Surviving the unexpected: How to manage your debt
Read the rest of our How to Survive the Unexpected series:
You thought you could pay off your student loans in record time, but your internship was postponed. Your work hours were cut and it's not going to get any better. You thought you were about to enter the workforce, but there aren't as many opportunities anymore. Before taking on yet another roommate to reduce your expenses and pay off your debt, read on for tips to help you take control of your finances.
Tackle your debts one at a time
- Start by making a list every single one of your debts: student loan, credit cards, car or A/C financing, money you owe a friend for last week’s groceries. This step is a must in order to give you a full picture of the situation and help you make informed decisions.
- Look at how much interest you’re paying on each debt. You’ll find that information on your account statements or through your online banking site.
- Determine how much you can pay back by first creating a budget.
- Reduce your interest charges by paying off the debts with the highest interest rates first.
Get a handle on your student debt
Once you’ve graduated, you have a 6-month grace period before you have to start paying back your student loans. But if you can afford it, it’s best to pay it off earlier rather than later, to minimize your interest payments. After this grace period, you should keep paying off the debts with the highest interest rates first.
Good to know! Besides generally being lower, interest on government-guaranteed student loans is eligible for a non-refundable tax credit. And that can reduce your taxes.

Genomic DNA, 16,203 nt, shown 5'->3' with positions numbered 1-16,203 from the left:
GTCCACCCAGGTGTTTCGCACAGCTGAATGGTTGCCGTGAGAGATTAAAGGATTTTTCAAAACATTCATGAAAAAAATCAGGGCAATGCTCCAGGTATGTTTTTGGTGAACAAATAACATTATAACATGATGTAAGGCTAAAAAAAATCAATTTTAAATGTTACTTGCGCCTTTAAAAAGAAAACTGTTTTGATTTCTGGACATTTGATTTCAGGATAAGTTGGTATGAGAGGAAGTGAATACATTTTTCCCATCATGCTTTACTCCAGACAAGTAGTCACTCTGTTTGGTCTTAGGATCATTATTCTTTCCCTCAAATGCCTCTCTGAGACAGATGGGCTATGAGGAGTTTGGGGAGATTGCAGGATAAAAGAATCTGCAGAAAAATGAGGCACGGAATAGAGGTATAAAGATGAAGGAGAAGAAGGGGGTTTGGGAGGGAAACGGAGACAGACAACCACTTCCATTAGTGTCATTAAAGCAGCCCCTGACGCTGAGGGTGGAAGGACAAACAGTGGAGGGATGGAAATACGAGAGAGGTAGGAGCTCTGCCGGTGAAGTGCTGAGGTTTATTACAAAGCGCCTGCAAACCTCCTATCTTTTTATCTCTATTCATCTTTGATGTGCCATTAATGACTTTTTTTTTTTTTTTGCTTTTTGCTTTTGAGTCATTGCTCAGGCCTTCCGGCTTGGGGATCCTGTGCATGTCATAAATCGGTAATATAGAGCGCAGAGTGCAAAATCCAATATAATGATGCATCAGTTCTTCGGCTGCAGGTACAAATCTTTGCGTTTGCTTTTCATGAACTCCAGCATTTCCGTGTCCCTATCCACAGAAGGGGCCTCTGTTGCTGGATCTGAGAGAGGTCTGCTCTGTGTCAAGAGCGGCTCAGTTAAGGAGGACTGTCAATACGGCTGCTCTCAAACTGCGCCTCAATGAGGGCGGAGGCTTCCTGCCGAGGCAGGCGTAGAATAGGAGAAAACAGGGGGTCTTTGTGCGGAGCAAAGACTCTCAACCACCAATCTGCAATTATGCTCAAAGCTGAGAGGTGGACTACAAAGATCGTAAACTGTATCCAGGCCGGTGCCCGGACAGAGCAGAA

To find out more about paying off student loans, go to this page.
Limit your use of credit
Credit cards are a very convenient way to pay for purchases. But unlike fixed-amount loans, if you don’t pay the full balance every month, they can easily become a financial burden; the interest, which is usually higher, accumulates fast. So be careful!
Loans, lines of credit and other point-of-sale financing usually have lower interest rates than credit cards. Comparison shop before you decide which product is right for you.
Tips to minimize interest on your credit card:
- Pay your card balance in full every month before the due date.
- If you’re not able to pay the whole balance, at least make the minimum payment to maintain a good credit score. You’ll still have to pay interest on the total balance, though. And keep in mind that if you don’t make the minimum payment, you could be paying off your debt for years to come!
- Avoid making cash advances on your credit card, because you’re charged interest right away.
And if you’re prone to impulse spending, read our tips to help you manage it.
Plan your purchases around what you can afford
It’s not unusual to have debt. Some debt is necessary (to buy a house, for example) but other kinds, not so much (to buy yet another pair of shoes, say!).
If there are goals you’re not able to achieve short-term, there’s nothing stopping you from opening a savings account and setting concrete goals to achieve them. But start by paying your regular expenses (like rent and groceries) and tackling your most pressing debts.
Desjardins is here for you
If you have any questions, you can contact our advisors. They can give you recommendations based on your situation and help you come up with a strategy that meets your needs.